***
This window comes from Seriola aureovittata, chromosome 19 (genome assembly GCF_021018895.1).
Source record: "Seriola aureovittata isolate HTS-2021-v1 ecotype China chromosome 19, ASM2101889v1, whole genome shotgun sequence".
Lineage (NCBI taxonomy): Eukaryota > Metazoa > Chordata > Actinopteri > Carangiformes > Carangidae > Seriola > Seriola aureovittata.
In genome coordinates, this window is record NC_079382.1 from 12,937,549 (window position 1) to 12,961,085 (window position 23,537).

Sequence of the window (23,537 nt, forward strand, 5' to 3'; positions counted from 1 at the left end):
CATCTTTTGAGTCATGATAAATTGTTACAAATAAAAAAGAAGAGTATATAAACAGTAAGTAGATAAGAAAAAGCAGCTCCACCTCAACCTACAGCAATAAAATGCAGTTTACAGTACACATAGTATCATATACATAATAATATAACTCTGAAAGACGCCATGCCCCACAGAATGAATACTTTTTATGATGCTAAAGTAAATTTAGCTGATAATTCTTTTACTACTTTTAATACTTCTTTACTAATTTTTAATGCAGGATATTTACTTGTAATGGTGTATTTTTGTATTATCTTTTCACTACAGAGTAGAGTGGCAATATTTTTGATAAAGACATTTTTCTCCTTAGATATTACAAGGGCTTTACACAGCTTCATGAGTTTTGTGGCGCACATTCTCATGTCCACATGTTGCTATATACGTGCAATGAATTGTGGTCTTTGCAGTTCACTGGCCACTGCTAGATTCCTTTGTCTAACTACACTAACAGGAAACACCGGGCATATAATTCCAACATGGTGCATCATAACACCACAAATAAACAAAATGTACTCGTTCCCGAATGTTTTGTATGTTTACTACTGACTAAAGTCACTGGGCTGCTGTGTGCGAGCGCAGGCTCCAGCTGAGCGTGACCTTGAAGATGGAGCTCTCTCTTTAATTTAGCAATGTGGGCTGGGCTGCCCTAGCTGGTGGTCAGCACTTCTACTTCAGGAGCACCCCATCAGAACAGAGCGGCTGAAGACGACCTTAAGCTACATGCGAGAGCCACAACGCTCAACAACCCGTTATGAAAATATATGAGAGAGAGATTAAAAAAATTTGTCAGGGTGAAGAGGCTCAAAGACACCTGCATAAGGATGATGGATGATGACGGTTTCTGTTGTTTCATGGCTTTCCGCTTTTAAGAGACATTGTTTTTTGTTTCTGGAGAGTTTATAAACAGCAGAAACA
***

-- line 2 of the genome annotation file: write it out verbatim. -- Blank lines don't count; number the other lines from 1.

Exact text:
Source record: "Seriola aureovittata isolate HTS-2021-v1 ecotype China chromosome 19, ASM2101889v1, whole genome shotgun sequence".